In the following articles, we will tackle about different engineering achievement, from world’s tallest building, longest bridge, biggest building, and the likes. This post is the first of the series, so let’s start.
The Council on Tall Buildings and Urban Habitat, an organization that certifies buildings as the "World’s Tallest", recognizes a building only if at least fifty percent of its height is made up of floor plates containing habitable floor area. Structures that do not meet this criterion, such as the CN Tower, are defined as "towers".
Since 2010, the structure that holds the “World’s Tallest Building” title is the Burj Khalifa (“Khafa Tower”, Burj Dubai) located in Dubai, UAE. It measures 829.8 meters (2, 722 ft). The construction of the building began on September 21, 2004, its exterior was completed October 1, 2009 and its official inauguration and opening was on January 4, 2010.
The tower was designed by Skidmore, Owings and Merrill, who also designed the Willis Tower (formerly the Sears Tower) in Chicago and the new One World Trade Center in New York City. The Burj Khalifa uses the bundled tube design, invented by Fazlur Rahman Khan. Proportionally, the design uses half the amount of steel used in the construction of the Empire State Building thanks to the tubular system. Its design is reminiscent of Frank Lloyd Wright's vision for The Illinois, a mile high skyscraper designed for Chicago. According to Marshall Strabala, an SOM architect who worked on the building's design team, Burj Khalifa was designed based on the 73 floor Tower Palace Three, an all-residential building in Seoul. In its early planning, Burj Khalifa was intended to be entirely residential.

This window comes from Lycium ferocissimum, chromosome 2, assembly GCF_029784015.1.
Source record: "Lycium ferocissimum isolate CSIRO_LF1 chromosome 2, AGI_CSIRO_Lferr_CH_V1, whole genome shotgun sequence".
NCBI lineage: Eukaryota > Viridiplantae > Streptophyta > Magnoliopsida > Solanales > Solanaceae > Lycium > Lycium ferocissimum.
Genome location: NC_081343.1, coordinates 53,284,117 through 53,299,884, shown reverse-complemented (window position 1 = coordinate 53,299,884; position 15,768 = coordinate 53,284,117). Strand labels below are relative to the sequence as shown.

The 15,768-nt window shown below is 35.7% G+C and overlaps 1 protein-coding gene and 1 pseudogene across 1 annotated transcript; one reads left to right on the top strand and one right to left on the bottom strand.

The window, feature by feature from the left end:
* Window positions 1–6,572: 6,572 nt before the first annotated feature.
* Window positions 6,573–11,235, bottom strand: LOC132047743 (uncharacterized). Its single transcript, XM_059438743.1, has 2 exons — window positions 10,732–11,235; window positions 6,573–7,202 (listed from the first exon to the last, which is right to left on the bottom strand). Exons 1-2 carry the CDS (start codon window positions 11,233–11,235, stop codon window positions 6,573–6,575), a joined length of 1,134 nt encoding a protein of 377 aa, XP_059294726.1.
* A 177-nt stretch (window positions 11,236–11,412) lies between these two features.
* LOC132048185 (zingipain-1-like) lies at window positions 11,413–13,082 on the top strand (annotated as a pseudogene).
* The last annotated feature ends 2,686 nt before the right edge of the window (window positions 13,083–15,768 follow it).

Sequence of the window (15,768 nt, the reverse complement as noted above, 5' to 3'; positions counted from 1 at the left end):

Subsequent to the original design by Skidmore, Owings and Merrill, Emaar Properties chose Hyder Consulting to be the supervising engineer with NORR Group Consultants International Limited chosen to supervise the architecture of the project. Hyder was selected for its expertise in structural and MEP (mechanical, electrical and plumbing) engineering. Hyder Consulting's role was to supervise construction, certify SOM's design, and be the engineer and architect of record to the UAE authorities. NORR's role was the supervision of all architectural components including on site supervision during construction and design of a 6-storey addition to the Office Annex Building for architectural documentation. NORR was also responsible for the architectural integration drawings for the Armani Hotel included in the Tower. Emaar Properties also engaged GHD, an international multidisciplinary consulting firm, to act as an independent verification and testing authority for concrete and steelwork.
The design of Burj Khalifa is derived from patterning systems embodied in Islamic architecture. According to the structural engineer, Bill Baker of SOM, the building's design incorporates cultural and historical elements particular to the region such as the spiral minaret. The spiral minaret spirals and grows slender as it rises. The Y-shaped plan is ideal for residential and hotel usage, with the wings allowing maximum outward views and inward natural light. As the tower rises from the flat desert base, there are 27 setbacks in a spiralling pattern, decreasing the cross section of the tower as it reaches toward the sky and creating convenient outdoor terraces. At the top, the central core emerges and is sculpted to form a finishing spire. At its tallest point, the tower sways a total of 1.5 m (4.9 ft).